Take a look at all the Google related services you currently use. To go Google free, you’ll have to find alternatives to every single one of them. The good news is, there are alternatives available if you don’t mind making a few compromises.

Related Read: Net Neutrality Explained in Simple Terms

Search Without Being Tracked

The first change you’ll have to make is to pick a new search engine. Google’s become so popular that no one says “search online.” Instead, they just say “Google it.”

Yes, Google is convenient, but you could use a search engine that’s not interested in tracking your every move. Believe it or not, those do exist. The good thing is many of these search engines actually aggregate results from multiple popular search engines, such as Google and Bing, but without the pesky tracking cookies.

A few choices to consider include:

  • DuckDuckGo – Cute name, but great results without ads
  • Startpage – Focuses on secure searches
  • WolframAlpha – Ideal for finding how-tos and performing calculations, not as good for general searches
  • Yippy – Works more like Google and includes filters for fine-tuning results, plus you can view cached pages too
  • Swisscows – Encrypts searches for additional privacy and includes a data cloud of popular searches and sources

Using Android Gets Harder

If you use an Android device, using it just got a little harder. Naturally, you could go anti-Google completely and choose an iOS device. Without using a Google account on your device, you’ll lose out on:

  • Google-only Android apps
  • The latest app updates (most alternate app stores receive updates slower)
  • Additional security (going outside the Google Play Store comes with security risks)
  • Some built-in apps

The good news is many apps, including Google apps, still work without signing in with a Google account. For instance, Gmail works with non-Gmail accounts and you can still use Google Maps by searching for addresses. You’ll need to turn on Location services to track your location, though. You could also use alternative apps for these purposes.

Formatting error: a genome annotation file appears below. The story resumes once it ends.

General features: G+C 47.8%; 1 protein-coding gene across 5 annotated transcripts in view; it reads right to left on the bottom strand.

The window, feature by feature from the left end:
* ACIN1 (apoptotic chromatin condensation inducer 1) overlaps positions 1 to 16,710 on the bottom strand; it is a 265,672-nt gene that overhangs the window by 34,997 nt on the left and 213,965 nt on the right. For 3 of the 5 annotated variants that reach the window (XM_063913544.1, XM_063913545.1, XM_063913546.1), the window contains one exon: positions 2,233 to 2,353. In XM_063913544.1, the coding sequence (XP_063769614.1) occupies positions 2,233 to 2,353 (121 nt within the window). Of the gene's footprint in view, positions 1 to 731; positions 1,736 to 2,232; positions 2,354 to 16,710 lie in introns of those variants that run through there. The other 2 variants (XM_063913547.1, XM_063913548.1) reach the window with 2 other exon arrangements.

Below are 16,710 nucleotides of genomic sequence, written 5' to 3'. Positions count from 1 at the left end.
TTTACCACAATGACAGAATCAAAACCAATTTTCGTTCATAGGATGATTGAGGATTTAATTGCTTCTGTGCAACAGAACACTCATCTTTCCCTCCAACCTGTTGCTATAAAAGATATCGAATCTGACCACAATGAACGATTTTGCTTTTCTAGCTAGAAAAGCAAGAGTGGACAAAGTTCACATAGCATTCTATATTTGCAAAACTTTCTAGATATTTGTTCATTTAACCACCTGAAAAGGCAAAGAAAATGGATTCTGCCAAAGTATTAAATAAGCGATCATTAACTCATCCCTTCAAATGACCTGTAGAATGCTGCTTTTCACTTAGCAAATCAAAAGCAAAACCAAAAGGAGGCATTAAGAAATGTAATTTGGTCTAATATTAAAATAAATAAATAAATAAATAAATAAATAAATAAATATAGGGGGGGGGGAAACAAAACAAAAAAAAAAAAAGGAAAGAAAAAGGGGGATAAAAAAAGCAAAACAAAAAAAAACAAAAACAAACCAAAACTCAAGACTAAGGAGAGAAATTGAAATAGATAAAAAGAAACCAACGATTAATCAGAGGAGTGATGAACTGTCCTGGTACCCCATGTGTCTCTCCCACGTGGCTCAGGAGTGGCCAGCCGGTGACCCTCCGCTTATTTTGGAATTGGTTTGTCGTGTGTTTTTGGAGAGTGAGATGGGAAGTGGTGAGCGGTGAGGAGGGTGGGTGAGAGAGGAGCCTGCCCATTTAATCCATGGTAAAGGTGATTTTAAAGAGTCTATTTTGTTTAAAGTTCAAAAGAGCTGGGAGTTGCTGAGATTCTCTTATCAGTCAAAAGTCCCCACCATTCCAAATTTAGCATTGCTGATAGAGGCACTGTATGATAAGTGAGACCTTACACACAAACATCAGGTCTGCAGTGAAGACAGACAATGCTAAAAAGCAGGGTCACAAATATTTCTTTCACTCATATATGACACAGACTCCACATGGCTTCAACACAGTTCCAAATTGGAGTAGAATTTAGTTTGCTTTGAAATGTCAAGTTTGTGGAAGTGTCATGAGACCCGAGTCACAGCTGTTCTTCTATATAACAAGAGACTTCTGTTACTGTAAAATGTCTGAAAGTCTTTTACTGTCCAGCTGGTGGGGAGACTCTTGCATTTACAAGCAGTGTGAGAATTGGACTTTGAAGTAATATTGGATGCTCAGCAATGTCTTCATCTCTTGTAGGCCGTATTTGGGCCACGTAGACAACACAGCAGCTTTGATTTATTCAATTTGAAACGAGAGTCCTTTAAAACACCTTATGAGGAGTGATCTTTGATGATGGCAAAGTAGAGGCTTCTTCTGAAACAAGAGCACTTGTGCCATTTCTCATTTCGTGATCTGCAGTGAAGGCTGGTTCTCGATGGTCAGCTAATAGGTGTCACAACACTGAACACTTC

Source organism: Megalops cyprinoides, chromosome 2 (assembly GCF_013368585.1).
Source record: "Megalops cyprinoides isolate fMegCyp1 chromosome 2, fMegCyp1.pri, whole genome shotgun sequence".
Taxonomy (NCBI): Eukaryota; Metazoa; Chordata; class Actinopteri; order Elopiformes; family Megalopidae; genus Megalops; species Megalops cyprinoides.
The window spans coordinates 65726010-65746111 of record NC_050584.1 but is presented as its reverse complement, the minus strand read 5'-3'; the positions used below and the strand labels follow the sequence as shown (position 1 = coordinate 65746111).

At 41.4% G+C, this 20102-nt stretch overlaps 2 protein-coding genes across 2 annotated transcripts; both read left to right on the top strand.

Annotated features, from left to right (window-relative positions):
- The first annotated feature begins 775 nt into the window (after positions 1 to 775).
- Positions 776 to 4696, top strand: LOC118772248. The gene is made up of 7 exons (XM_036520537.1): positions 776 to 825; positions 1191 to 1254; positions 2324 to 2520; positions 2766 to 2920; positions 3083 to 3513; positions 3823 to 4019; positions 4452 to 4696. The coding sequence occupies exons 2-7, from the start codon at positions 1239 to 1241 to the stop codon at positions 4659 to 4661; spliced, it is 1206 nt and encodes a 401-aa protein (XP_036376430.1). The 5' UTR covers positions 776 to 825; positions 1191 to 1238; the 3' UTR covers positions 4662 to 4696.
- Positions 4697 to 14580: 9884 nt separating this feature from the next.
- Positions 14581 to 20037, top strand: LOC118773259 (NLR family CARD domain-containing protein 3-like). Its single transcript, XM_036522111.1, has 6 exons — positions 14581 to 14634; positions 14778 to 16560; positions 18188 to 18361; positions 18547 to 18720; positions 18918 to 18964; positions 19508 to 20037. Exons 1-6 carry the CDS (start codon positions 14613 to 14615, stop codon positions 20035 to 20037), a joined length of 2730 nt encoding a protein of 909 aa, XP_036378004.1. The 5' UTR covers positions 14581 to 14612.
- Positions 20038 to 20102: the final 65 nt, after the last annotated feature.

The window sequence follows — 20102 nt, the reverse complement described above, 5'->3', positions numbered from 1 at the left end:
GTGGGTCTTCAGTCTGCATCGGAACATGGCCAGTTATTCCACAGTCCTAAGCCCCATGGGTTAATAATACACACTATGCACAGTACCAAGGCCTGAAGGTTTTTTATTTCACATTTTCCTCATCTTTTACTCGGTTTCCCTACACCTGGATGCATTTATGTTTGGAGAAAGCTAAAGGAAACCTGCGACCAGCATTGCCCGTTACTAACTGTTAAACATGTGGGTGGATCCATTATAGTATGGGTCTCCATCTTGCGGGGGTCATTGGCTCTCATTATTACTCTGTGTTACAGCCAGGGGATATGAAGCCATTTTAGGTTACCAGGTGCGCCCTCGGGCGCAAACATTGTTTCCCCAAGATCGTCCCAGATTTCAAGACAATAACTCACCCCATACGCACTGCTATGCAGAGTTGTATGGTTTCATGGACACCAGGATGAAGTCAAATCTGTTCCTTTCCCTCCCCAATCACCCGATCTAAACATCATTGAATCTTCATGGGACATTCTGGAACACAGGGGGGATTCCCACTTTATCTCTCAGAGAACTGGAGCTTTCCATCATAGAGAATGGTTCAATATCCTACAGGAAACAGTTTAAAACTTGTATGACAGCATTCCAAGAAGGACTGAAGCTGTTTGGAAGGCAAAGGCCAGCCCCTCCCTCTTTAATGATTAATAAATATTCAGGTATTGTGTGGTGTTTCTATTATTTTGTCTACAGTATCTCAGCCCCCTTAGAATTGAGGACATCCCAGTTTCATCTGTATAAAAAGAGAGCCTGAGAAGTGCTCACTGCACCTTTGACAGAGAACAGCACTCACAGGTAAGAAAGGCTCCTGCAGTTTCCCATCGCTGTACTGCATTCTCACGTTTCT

The biggest difference you’ll have to deal with is finding new apps outside of the Google Play Store. You must have a Google account to download apps from the official Google marketplace. You have multiple Google Play Store alternatives to choose from. You should use caution to make sure you’re installing safe apps. Always have anti-virus, like Digital Care AntiVirus Complete, on your device.

Going Open Source

Open source apps and software are the perfect ways to live without Google. For instance, Android itself is an open source operating system, but to take full advantage of that, you’d need to root your phone and install a custom ROM.

Chrome is built upon Chromium, which is an open source browser project. You don’t actually need to use Google to use Chrome. However, you won’t be able to sync your bookmarks between devices.

Open source is an option, but it takes quite a bit of compromise and you’ll miss out on popular apps.

What do you think, can you live without Google?

Related Read: What Your ISP Knows About Your Browsing Habits

Contribution by Crystal Crowder

About the Author

Crystal lives and breathes tech. She’s spent over a decade writing tutorials, reviews, and more on tech, business, and lifestyle sites. Her idea of fun is settling down with the latest tech and gadget news.